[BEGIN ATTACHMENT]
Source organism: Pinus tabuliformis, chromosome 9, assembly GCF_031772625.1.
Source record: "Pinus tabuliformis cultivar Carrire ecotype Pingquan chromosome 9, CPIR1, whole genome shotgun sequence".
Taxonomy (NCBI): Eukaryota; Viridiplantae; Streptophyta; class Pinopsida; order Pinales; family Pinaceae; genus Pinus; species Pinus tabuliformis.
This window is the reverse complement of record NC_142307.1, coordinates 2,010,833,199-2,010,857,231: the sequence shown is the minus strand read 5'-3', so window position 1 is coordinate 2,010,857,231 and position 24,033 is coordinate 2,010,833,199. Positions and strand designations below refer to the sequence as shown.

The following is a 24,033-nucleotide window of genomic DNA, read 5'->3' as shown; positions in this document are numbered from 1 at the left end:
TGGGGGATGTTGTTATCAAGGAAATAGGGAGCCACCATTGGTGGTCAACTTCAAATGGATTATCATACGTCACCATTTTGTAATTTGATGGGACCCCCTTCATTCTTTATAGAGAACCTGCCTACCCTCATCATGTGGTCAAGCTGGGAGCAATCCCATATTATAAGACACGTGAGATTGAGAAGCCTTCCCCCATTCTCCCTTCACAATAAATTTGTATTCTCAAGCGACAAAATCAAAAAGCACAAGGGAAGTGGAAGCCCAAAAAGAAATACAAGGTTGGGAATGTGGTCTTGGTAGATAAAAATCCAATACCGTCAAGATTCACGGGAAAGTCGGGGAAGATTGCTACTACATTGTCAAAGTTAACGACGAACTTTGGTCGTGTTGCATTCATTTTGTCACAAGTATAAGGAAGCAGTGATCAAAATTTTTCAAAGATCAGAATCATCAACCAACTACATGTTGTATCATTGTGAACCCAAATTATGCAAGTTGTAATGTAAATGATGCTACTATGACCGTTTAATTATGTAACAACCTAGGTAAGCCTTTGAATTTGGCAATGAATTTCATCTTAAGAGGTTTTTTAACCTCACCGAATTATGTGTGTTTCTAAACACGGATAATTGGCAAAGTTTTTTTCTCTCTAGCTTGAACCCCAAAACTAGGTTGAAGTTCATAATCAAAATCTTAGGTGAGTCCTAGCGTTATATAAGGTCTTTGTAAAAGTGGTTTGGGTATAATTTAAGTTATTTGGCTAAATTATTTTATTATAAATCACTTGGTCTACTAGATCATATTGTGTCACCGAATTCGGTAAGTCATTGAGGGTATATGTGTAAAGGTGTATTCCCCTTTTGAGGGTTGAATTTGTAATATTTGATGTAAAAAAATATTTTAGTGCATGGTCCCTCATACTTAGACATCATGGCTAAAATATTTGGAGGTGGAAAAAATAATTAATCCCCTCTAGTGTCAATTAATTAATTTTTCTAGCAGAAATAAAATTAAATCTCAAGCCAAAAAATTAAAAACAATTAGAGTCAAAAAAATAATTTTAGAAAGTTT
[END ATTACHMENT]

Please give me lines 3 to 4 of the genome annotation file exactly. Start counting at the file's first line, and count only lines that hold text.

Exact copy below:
Taxonomy (NCBI): Eukaryota; Viridiplantae; Streptophyta; class Pinopsida; order Pinales; family Pinaceae; genus Pinus; species Pinus tabuliformis.
This window is the reverse complement of record NC_142307.1, coordinates 2,010,833,199-2,010,857,231: the sequence shown is the minus strand read 5'-3', so window position 1 is coordinate 2,010,857,231 and position 24,033 is coordinate 2,010,833,199. Positions and strand designations below refer to the sequence as shown.